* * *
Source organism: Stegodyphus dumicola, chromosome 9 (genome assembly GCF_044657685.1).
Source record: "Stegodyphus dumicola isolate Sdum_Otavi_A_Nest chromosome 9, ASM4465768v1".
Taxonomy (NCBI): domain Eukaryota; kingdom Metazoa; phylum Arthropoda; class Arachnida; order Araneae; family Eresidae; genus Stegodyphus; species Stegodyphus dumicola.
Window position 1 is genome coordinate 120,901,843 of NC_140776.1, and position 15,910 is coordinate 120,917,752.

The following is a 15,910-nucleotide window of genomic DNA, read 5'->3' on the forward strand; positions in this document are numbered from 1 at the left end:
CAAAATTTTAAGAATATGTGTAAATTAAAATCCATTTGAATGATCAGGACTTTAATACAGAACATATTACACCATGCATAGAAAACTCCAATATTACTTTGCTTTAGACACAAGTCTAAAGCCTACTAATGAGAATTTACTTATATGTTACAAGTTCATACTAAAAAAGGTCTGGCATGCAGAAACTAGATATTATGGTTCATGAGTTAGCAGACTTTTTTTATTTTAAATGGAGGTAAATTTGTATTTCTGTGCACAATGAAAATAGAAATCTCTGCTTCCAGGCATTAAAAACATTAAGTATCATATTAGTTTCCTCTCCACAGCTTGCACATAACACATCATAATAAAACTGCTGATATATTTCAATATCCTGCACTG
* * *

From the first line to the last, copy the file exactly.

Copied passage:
Source organism: Stegodyphus dumicola, chromosome 9 (genome assembly GCF_044657685.1).
Source record: "Stegodyphus dumicola isolate Sdum_Otavi_A_Nest chromosome 9, ASM4465768v1".
Taxonomy (NCBI): domain Eukaryota; kingdom Metazoa; phylum Arthropoda; class Arachnida; order Araneae; family Eresidae; genus Stegodyphus; species Stegodyphus dumicola.
Window position 1 is genome coordinate 120,901,843 of NC_140776.1, and position 15,910 is coordinate 120,917,752.

The following is a 15,910-nucleotide window of genomic DNA, read 5'->3' on the forward strand; positions in this document are numbered from 1 at the left end:
CAAAATTTTAAGAATATGTGTAAATTAAAATCCATTTGAATGATCAGGACTTTAATACAGAACATATTACACCATGCATAGAAAACTCCAATATTACTTTGCTTTAGACACAAGTCTAAAGCCTACTAATGAGAATTTACTTATATGTTACAAGTTCATACTAAAAAAGGTCTGGCATGCAGAAACTAGATATTATGGTTCATGAGTTAGCAGACTTTTTTTATTTTAAATGGAGGTAAATTTGTATTTCTGTGCACAATGAAAATAGAAATCTCTGCTTCCAGGCATTAAAAACATTAAGTATCATATTAGTTTCCTCTCCACAGCTTGCACATAACACATCATAATAAAACTGCTGATATATTTCAATATCCTGCACTG